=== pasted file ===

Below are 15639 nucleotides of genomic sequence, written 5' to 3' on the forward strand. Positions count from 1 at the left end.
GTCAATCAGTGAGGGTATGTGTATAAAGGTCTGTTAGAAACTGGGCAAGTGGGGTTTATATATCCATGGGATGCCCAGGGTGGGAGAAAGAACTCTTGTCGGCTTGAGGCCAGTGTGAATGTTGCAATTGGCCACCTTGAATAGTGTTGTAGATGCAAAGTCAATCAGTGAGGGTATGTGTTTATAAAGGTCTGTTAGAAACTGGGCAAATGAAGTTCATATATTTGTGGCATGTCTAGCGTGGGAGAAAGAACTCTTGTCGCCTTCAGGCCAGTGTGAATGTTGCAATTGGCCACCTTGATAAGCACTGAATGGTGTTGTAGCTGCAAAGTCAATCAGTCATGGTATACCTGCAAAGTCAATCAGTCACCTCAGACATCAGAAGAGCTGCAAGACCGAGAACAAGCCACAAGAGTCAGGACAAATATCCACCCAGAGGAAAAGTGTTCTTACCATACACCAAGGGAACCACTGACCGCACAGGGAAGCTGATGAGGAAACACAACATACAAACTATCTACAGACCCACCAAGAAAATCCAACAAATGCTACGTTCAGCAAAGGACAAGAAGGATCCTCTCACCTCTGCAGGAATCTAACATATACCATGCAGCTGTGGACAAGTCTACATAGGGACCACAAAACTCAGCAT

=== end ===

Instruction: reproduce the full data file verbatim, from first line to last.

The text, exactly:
Below are 15639 nucleotides of genomic sequence, written 5' to 3' on the forward strand. Positions count from 1 at the left end.
GTCAATCAGTGAGGGTATGTGTATAAAGGTCTGTTAGAAACTGGGCAAGTGGGGTTTATATATCCATGGGATGCCCAGGGTGGGAGAAAGAACTCTTGTCGGCTTGAGGCCAGTGTGAATGTTGCAATTGGCCACCTTGAATAGTGTTGTAGATGCAAAGTCAATCAGTGAGGGTATGTGTTTATAAAGGTCTGTTAGAAACTGGGCAAATGAAGTTCATATATTTGTGGCATGTCTAGCGTGGGAGAAAGAACTCTTGTCGCCTTCAGGCCAGTGTGAATGTTGCAATTGGCCACCTTGATAAGCACTGAATGGTGTTGTAGCTGCAAAGTCAATCAGTCATGGTATACCTGCAAAGTCAATCAGTCACCTCAGACATCAGAAGAGCTGCAAGACCGAGAACAAGCCACAAGAGTCAGGACAAATATCCACCCAGAGGAAAAGTGTTCTTACCATACACCAAGGGAACCACTGACCGCACAGGGAAGCTGATGAGGAAACACAACATACAAACTATCTACAGACCCACCAAGAAAATCCAACAAATGCTACGTTCAGCAAAGGACAAGAAGGATCCTCTCACCTCTGCAGGAATCTAACATATACCATGCAGCTGTGGACAAGTCTACATAGGGACCACAAAACTCAGCAT